SLUG Mailing List Archives
Re: questions about software usage at schools, etc. was: [SLUG] Red Hat Slagging
- To: slug@xxxxxxxxxxx
- Subject: Re: questions about software usage at schools, etc. was: [SLUG] Red Hat Slagging
- From: "Simon Bryan" <sbryan@xxxxxxxxxxxxxxx>
- Date: Thu Jul 13 13:56:44 2000
- Organization: OLMC Parramatta
- Reply-to: sbryan@xxxxxxxxxxxxxxx
> But what is the main criteria? Surely it is "educational software"? Back
> when i was in school Mac's and BBCs had the best/most educational software
> so that is what was used.
Mac's basically fell way behind the market and even releasing pretty see
through machines is not helping to expand the market. We had BBC/Acorns
they were great, excellent OS (one even I understood) but without the mass
market outside of schools they are not economically viable. We are not a big
enough market to create a cheap machine for, therefore we use the hardware
that is available for the general public and business.
> If anyone happened to run the same system at home, bonus, but it was never
> really a consideration.
It wasn't because so few people actually had a machine at home, now they
are the standard, and they mainly have been driven by the games
phenomenon (Ughhhhh..) which are of course Windows based, again for the
mass market. Now we constantly have requests that students be able to
work seamlessly between the computers at school and those at home, staff
also require this functionality.
> Anyway, I'm more interested in what kinds of software a school runs. Is most
> of your stuff for students or for teachers? Which group (if any) would be
> more willing to look at alternatives to what they are currently using.
Software is generally either MS Office or educational, the latter are nearly all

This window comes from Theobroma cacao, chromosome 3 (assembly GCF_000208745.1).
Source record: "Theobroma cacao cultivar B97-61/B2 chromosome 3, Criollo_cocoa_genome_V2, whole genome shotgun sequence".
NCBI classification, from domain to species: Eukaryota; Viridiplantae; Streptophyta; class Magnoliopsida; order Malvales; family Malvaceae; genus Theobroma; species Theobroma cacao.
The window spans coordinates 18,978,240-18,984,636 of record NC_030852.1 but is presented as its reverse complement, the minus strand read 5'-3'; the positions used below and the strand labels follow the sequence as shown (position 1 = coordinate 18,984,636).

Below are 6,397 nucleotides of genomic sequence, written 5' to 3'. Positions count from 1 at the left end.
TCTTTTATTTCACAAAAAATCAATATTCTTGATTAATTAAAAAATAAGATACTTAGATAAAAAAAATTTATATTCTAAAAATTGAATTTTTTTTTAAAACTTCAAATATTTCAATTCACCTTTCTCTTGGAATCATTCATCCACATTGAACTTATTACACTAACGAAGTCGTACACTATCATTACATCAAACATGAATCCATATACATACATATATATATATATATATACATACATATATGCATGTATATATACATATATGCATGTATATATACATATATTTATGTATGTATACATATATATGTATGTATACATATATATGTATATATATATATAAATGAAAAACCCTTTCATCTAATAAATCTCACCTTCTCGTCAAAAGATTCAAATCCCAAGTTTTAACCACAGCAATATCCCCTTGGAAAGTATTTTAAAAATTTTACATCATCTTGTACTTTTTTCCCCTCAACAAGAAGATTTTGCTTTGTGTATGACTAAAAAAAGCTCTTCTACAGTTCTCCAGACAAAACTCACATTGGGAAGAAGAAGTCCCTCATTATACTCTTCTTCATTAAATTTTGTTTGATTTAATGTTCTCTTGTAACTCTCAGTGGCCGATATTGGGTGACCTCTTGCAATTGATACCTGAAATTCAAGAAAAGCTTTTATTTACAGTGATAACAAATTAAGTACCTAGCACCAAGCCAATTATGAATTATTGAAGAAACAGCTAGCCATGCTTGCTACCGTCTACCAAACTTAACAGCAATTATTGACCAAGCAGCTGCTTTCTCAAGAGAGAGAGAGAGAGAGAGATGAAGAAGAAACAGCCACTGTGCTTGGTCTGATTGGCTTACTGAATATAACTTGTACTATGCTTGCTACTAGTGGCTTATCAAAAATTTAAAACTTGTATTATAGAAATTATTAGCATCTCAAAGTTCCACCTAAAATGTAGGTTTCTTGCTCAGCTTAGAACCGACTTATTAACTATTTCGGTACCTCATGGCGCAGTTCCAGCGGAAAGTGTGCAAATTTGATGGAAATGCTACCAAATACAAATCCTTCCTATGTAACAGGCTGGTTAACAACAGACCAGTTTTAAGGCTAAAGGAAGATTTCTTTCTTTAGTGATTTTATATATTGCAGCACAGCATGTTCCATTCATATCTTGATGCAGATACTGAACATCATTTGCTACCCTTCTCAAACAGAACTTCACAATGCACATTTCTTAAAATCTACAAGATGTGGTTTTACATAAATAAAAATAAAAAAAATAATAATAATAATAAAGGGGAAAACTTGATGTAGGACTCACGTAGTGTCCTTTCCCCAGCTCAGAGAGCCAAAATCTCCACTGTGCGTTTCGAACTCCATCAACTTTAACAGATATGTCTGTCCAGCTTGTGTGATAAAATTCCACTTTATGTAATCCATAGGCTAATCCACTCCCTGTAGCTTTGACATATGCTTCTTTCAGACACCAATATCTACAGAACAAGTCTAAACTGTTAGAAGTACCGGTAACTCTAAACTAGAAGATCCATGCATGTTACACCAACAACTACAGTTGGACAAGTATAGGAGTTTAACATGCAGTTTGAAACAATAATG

CD Roms, but run across all curriculum areas and in general are pretty good.
Neither is willing to look at alternatives, believe me I have been there with our
Acorn systems (great computer, very fast, fully functional in office type
packages). Remember these people are not computer experts, despite their
claims. They are teachers and studnets, they want the tools that will help
them to get the best job done, like most teachers they are dedicated to the
students and want to spend time working on their curriculum area not on IT
matters. This means staff like to try out the software / web site / whatever at
home first, learn it properly and then introduce it in an appropriate way to the
> Would it be teacher/school management that would bring Linux more visibly
> into the school or student/assisted learning software?
Admin is pretty well tied up, both the DES and CEO mandate the use of
OASIS, a large number of private schools like us use MAZE, they are all
Windows based packages.
If you want to make Linux visible, sell me a preconfigured or self configuring
desktop machine that will access the Internet using a good web browser. It
has to support java, cookies and webmail type systems. Then add some
other stuff to it such as Star Office and you might have a winner, especially if
you can set it up on our ageing 486 and P90 machines (8 - 16 Mb RAM and
less than 1Gb HDD)
> Well you really only pay the cost of learning package management tools once
> really. Whether it be rpm or apt/dpkg (for command lines) they do the same
> basic thing; they differ syntaxicly.
> Contrast with Windows where "innovation" in installation process means
> reading and understanding what different terminology refers to the same thing.
Don't understand this statement. I stand by my assertion that installation in
Windows is much easier than in Linux.
> > I can also find plenty of Windows for Dummies type books (yeah real paper!)
> > written in simplistic language for when I am learning a new trick in Windows,
> > in Linux I have to scroll up and down Man pages - damn things won't even
> There are plenty of Linux books as well. In fact I went book hunting prior
> to the GST introduction -- unfortunately I couldn't find any interesting
> Linux books -- and I saw similiar shelf space given over to Linux as to
> Windows. If I include the Unix shelf space there are equivalent, arguably
> *nix has more.
i believe that was my point, nothing interesting or useable. The simple Linux
books talk about setting it up as a stand alone system not as a networked
system or server.
> Documentation often tends to be overlooked because most people who currently
> install Linux believe they know and understand computers and their systems
Documentation there is a plenty, but as I said above most of it is useless to
a newbie. Especially when you can't afford to have a non-production machine
running and so have to experiment on live systems.
Simon Bryan sbryan@xxxxxxxxxxxxxxx
Information Technology Manager sbryan@xxxxxxxxxx